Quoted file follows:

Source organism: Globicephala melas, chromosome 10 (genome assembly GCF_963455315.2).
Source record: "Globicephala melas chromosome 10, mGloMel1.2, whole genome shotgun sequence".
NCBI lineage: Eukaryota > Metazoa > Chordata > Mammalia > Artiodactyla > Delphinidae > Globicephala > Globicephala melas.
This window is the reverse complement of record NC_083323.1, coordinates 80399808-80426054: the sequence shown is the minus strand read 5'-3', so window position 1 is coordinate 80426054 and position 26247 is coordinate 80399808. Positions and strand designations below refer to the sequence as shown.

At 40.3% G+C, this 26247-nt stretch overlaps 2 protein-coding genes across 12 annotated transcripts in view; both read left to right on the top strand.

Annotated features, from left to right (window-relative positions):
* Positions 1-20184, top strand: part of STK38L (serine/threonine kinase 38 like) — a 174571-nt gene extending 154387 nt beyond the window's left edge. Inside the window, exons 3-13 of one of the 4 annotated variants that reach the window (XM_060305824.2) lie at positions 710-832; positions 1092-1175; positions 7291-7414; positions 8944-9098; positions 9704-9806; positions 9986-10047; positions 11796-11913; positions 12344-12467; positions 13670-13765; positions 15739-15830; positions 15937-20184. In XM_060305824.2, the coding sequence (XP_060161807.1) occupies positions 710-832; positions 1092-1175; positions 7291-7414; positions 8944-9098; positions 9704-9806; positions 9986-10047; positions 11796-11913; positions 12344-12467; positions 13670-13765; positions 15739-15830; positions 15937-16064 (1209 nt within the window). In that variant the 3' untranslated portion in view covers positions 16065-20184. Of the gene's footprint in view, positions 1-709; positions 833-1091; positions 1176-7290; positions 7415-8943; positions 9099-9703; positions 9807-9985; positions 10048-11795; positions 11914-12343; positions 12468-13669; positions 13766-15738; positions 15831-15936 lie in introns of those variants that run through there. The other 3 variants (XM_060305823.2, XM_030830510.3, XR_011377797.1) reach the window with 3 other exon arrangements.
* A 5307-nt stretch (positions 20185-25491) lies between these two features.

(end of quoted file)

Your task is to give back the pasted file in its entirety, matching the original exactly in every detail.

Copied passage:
Source organism: Globicephala melas, chromosome 10 (genome assembly GCF_963455315.2).
Source record: "Globicephala melas chromosome 10, mGloMel1.2, whole genome shotgun sequence".
NCBI lineage: Eukaryota > Metazoa > Chordata > Mammalia > Artiodactyla > Delphinidae > Globicephala > Globicephala melas.
This window is the reverse complement of record NC_083323.1, coordinates 80399808-80426054: the sequence shown is the minus strand read 5'-3', so window position 1 is coordinate 80426054 and position 26247 is coordinate 80399808. Positions and strand designations below refer to the sequence as shown.

At 40.3% G+C, this 26247-nt stretch overlaps 2 protein-coding genes across 12 annotated transcripts in view; both read left to right on the top strand.

Annotated features, from left to right (window-relative positions):
* Positions 1-20184, top strand: part of STK38L (serine/threonine kinase 38 like) — a 174571-nt gene extending 154387 nt beyond the window's left edge. Inside the window, exons 3-13 of one of the 4 annotated variants that reach the window (XM_060305824.2) lie at positions 710-832; positions 1092-1175; positions 7291-7414; positions 8944-9098; positions 9704-9806; positions 9986-10047; positions 11796-11913; positions 12344-12467; positions 13670-13765; positions 15739-15830; positions 15937-20184. In XM_060305824.2, the coding sequence (XP_060161807.1) occupies positions 710-832; positions 1092-1175; positions 7291-7414; positions 8944-9098; positions 9704-9806; positions 9986-10047; positions 11796-11913; positions 12344-12467; positions 13670-13765; positions 15739-15830; positions 15937-16064 (1209 nt within the window). In that variant the 3' untranslated portion in view covers positions 16065-20184. Of the gene's footprint in view, positions 1-709; positions 833-1091; positions 1176-7290; positions 7415-8943; positions 9099-9703; positions 9807-9985; positions 10048-11795; positions 11914-12343; positions 12468-13669; positions 13766-15738; positions 15831-15936 lie in introns of those variants that run through there. The other 3 variants (XM_060305823.2, XM_030830510.3, XR_011377797.1) reach the window with 3 other exon arrangements.
* A 5307-nt stretch (positions 20185-25491) lies between these two features.